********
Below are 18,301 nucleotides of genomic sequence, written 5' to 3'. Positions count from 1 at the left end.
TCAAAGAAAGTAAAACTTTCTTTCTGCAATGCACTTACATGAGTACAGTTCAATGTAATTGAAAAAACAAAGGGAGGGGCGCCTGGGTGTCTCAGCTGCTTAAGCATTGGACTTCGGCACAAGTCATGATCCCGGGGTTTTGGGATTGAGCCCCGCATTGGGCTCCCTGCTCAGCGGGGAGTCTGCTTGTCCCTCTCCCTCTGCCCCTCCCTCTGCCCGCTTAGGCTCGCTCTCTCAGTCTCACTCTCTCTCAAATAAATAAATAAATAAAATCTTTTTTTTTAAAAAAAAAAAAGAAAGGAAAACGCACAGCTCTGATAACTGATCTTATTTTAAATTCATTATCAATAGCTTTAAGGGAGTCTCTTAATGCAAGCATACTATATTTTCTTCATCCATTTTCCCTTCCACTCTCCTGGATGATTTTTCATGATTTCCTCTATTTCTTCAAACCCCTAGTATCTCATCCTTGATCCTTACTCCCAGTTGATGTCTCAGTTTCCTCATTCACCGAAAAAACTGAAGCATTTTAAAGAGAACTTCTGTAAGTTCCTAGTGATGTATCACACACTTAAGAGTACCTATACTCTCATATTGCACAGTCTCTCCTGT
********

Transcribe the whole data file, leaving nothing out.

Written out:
Below are 18,301 nucleotides of genomic sequence, written 5' to 3'. Positions count from 1 at the left end.
TCAAAGAAAGTAAAACTTTCTTTCTGCAATGCACTTACATGAGTACAGTTCAATGTAATTGAAAAAACAAAGGGAGGGGCGCCTGGGTGTCTCAGCTGCTTAAGCATTGGACTTCGGCACAAGTCATGATCCCGGGGTTTTGGGATTGAGCCCCGCATTGGGCTCCCTGCTCAGCGGGGAGTCTGCTTGTCCCTCTCCCTCTGCCCCTCCCTCTGCCCGCTTAGGCTCGCTCTCTCAGTCTCACTCTCTCTCAAATAAATAAATAAATAAAATCTTTTTTTTTAAAAAAAAAAAAGAAAGGAAAACGCACAGCTCTGATAACTGATCTTATTTTAAATTCATTATCAATAGCTTTAAGGGAGTCTCTTAATGCAAGCATACTATATTTTCTTCATCCATTTTCCCTTCCACTCTCCTGGATGATTTTTCATGATTTCCTCTATTTCTTCAAACCCCTAGTATCTCATCCTTGATCCTTACTCCCAGTTGATGTCTCAGTTTCCTCATTCACCGAAAAAACTGAAGCATTTTAAAGAGAACTTCTGTAAGTTCCTAGTGATGTATCACACACTTAAGAGTACCTATACTCTCATATTGCACAGTCTCTCCTGT